The Difference Between Hyperbole, Simile, Metaphor and Analogy

Ever just wonder about something and then just finally look it up one day?

Hyperbole is an exaggeration. The definition is:

An exaggerated, extravagant expression. It is hyperbole to say, “I’d give my whole fortune for a bowl of bean soup.”(Roget’s II: The New Thesaurus, Third Edition by the Editors of the American Heritage® Dictionary Copyright © 1995 by
Houghton Mifflin Company.)

Simile is a comparison. The definitiion is:

A common figure of speech that explicitly compares two things usually considered different. Most similes are introduced by like or as: “The realization hit me like a bucket of cold water.”(The New Dictionary of Cultural Literacy, Third Edition Edited by E.D. Hirsch, Jr., Joseph F. Kett, and
James Trefil. Copyright © 2002 by Houghton Mifflin Company. Published by Houghton Mifflin. All rights reserved.)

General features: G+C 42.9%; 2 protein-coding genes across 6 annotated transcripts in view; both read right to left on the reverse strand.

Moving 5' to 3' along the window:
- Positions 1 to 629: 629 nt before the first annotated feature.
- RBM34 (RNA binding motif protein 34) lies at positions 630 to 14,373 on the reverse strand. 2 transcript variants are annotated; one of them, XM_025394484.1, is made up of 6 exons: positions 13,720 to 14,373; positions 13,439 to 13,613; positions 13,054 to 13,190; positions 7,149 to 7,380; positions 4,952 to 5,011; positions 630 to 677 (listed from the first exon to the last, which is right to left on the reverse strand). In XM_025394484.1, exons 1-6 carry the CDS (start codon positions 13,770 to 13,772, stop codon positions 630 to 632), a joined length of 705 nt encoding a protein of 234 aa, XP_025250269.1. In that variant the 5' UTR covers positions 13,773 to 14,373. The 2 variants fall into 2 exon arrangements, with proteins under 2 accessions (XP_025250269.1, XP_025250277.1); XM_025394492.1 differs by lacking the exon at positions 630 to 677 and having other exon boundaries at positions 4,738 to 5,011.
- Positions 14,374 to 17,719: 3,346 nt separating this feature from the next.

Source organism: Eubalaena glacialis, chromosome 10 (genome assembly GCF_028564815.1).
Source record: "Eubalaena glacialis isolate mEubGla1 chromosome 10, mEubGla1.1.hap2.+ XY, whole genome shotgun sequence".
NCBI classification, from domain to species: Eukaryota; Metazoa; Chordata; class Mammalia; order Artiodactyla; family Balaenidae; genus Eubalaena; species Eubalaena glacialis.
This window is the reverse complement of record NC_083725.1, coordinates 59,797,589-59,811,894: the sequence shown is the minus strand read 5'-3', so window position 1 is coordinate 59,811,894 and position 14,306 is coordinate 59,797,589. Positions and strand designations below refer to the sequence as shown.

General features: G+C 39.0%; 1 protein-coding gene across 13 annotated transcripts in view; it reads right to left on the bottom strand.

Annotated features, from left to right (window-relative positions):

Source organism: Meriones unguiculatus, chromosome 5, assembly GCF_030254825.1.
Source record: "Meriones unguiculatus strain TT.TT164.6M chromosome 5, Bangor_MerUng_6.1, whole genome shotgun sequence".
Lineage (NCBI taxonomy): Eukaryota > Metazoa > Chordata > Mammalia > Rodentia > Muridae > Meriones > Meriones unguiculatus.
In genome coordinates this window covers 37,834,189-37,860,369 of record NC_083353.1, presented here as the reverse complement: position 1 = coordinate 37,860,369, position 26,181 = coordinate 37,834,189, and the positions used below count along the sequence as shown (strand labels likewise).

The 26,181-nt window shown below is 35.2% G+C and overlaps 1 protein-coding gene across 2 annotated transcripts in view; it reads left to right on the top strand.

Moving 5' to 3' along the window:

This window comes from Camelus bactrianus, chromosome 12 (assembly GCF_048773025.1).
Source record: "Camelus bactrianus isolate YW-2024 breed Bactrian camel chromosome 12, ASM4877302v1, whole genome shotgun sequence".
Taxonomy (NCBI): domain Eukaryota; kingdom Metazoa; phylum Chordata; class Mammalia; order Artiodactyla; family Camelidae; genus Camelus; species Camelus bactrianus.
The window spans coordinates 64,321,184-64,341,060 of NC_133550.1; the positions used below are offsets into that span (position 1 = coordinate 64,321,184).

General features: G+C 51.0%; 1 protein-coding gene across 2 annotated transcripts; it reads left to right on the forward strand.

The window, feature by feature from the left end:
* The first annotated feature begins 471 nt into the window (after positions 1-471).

Metaphor is applying one object to another. The definition is:

A figure of speech in which a word or phrase literally denoting one
object or idea is applied to another, thereby suggesting a likeness or
analogy between them.(

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Analogy is showing the simiarity of two things that are normally not similar. People use this a lot. The definition is:

A comparison of two different things that are alike in some way (see metaphor and simile). An analogy attributed to Samuel Johnson is: “Dictionaries are like watches; the worst is better than none, and the best cannot be expected to go quite true.”Roget’s II: The New Thesaurus, Third Edition by the Editors of the American Heritage® Dictionary Copyright © 1995 by
Houghton Mifflin Company. Published by Houghton Mifflin Company. All rights reserved.

Now ya know.
-T

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